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For English-speaking police in Quebec, access to PTSD services is not a guarantee

For Harold Bosum and other police officers in Quebec suffering from PTSD, services are difficult to access or tailored to those who speak French.

Cree officer suffers from PTSD, but the only intensive program for police in province is French-only

Harold Bosum in 2012. Bosum says he quit the Eeyou Eenou Police force in 2013 because PTSD symptoms were putting a strain on his family. (Submitted by Harold Bosum)

It was constable Harold Bosum's second day on the job working in his home town as an officer with the Eeyou Eenou Police (EEPF), the police force that serves the nine Cree communities in Quebec; the end of an uneventful night shift in the small northern town of Ouje-Bougoumou when he was called to a house at 5 a.m.

Bosum requested an ambulance on his way over and, when he arrived, he found a woman dead at home with her young children, who were upset and scared. Bosum gave the woman CPR until first responders arrived.

"It actually only took the ambulance five minutes to get there from the time I called them, but performing CPR on her felt like forever because I knew she was already gone," Bosum recalls.

"At the same time, I had to calm the kids."

In 2012, three months after that incident, Bosum sought help and was diagnosed with Post Traumatic Stress Syndrome. Bosum would experience a numb feeling down one side of his body and he became irritable and bad tempered at home.

"I would get angry with my family. I couldn't be happy anymore, I couldn't enjoy life," Bosum said.

The EEPF referred Bosum to their 1-800 help line, but he found accessing the line more frustrating than helpful.

The traumatic impacts of police officers' jobs — and the services available to them — have been thrust into the spotlight in Quebec in recent months. In July, Patrick Bigra, a 22-year police veteran, committed suicide after living with post-traumatic stress disorder (PTSD) for over a decade.

David Bergeron, director of the Cree police force, said his police are trained to recognize PTSD in fellow officers, and in such cases, the suffering officer would either be referred to the local clinic for counselling or to the EEPF's full time psychologist.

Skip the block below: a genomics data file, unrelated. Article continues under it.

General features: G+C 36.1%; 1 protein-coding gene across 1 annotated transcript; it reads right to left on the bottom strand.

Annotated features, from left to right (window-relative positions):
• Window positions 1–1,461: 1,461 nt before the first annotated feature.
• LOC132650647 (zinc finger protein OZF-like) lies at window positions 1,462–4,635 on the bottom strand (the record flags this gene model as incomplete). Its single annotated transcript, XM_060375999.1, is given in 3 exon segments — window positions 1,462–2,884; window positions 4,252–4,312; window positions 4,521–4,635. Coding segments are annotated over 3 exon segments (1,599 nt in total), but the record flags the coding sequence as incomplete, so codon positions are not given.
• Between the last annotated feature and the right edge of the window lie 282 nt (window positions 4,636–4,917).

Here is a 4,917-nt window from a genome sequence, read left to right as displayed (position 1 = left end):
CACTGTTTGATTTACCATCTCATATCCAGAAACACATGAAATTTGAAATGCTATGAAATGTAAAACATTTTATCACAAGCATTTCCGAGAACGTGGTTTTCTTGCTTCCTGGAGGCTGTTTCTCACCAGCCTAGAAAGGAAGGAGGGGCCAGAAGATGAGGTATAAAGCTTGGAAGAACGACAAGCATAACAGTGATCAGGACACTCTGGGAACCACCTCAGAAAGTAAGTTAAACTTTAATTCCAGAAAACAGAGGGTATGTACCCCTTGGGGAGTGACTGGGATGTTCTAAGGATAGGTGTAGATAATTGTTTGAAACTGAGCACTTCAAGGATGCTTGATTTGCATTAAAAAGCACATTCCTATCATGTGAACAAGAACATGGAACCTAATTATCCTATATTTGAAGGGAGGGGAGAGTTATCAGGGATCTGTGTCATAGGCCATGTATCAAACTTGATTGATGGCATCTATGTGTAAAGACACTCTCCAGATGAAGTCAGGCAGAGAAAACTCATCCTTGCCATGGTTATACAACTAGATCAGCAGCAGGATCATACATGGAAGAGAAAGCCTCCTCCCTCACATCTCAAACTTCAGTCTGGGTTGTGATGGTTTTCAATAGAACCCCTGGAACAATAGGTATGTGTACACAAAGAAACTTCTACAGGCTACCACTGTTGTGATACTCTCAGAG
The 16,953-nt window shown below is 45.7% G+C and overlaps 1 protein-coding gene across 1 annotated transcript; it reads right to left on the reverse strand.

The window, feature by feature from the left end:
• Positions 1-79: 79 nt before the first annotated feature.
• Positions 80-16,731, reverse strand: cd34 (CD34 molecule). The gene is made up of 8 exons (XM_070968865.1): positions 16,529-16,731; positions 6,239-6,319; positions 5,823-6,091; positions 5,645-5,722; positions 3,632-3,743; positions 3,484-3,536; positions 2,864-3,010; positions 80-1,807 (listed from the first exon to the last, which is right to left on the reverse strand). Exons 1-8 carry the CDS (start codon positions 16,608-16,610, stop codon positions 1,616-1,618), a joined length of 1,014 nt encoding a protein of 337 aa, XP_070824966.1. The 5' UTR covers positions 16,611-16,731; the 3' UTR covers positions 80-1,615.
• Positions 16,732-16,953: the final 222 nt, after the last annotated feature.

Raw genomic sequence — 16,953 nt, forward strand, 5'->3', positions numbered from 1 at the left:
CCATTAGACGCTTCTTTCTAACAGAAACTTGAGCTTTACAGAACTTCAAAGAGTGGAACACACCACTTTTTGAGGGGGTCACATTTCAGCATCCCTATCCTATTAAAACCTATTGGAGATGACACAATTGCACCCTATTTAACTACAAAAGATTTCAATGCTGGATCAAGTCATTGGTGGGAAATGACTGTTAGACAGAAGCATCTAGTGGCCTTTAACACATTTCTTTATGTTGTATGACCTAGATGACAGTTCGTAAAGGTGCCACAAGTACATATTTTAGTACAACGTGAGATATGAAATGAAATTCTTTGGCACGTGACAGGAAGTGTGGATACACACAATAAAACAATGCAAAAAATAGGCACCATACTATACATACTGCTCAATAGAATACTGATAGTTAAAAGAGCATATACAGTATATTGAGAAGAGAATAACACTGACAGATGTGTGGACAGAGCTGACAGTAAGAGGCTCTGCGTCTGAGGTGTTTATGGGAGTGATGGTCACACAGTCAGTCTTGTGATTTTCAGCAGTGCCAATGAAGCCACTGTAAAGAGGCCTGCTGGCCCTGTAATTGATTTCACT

David Bergeron (left) and Calvin Hester of the EEPF. Bergeron says further training is planned for his officers for recognizing and treating PTSD. (Jaime Little/CBC)

Bosum said the counselling he receives locally helps him even today, but he would have preferred to have been sent out for treatment, away from his home community, which holds so many reminders of that night that trigger his PTSD.

Unfortunately, for Bosum and other non-Francophone officers in the province, such services are not available.

Specialized treatment available for French-speaking officers

According to a spokesperson from Sûreté Du Quebec, any of their officers suffering from PTSD and other mental health issues are referred to a special facility in Quebec City called La Vigile.

La Vigile is a retreat where police, firefighters and first responders can go for extended periods of time for counselling. Bergeron said he's aware of La Vigile, but that it's not accessible to his predominantly English-speaking police force.

"We're entitled to their services but they are only offered in French. In the province of Quebec they don't have the specialized (PTSD) treatment for English speaking officers," Bergeron said.

La Vigile was not available for comment at the time of publication.

Other regional police forces have taken their own steps. Officers living with PTSD in the Katavik Regional Police (KRPF), the police force that serves the 14 Inuit communities in northern Quebec, are sent to Montreal when services are not available locally, said Julien Viau-Petite of the KRPF.

"The KRPF works with specialists such as first respondents and psychologists … when a police officer is involved in a stressful incident, he or she is referred to these specialists," Viau-Petite stated in an email.

The EEPF and Cree Nation Government are currently working with La Vigile and other specialists to provide more English services for officers experiencing mental health issues.

With his symptoms continuing, even through local counselling, Bosum decided to resign from the EEPF in 2013. On his last night as a police officer, he received a call, again at around 5 a.m. A woman's granddaughter was not breathing.

"When I got there the parents were holding their baby and she was all purple. They were crying like they had just lost their baby," Bosum remembers.

Harold Bosum in 2019. He spoke about his experience with PTSD at the Annual General Assembly of the Cree Nation Government earlier this month. (Jaime Little/CBC)

He immediately began administering CPR on the child and, this time, was able to revive her.

"You just gotta do what you gotta do when you're trained. I don't consider myself a hero," he said. 

Bosum continues to live with PTSD but, looking back, he feels a certain sense of closure in that last night of his policing career. He can receive some comfort in knowing that although he was not able to save a mother, he was able to save a daughter.

"It's like the Creator knew what I was going through and he just closed that door."

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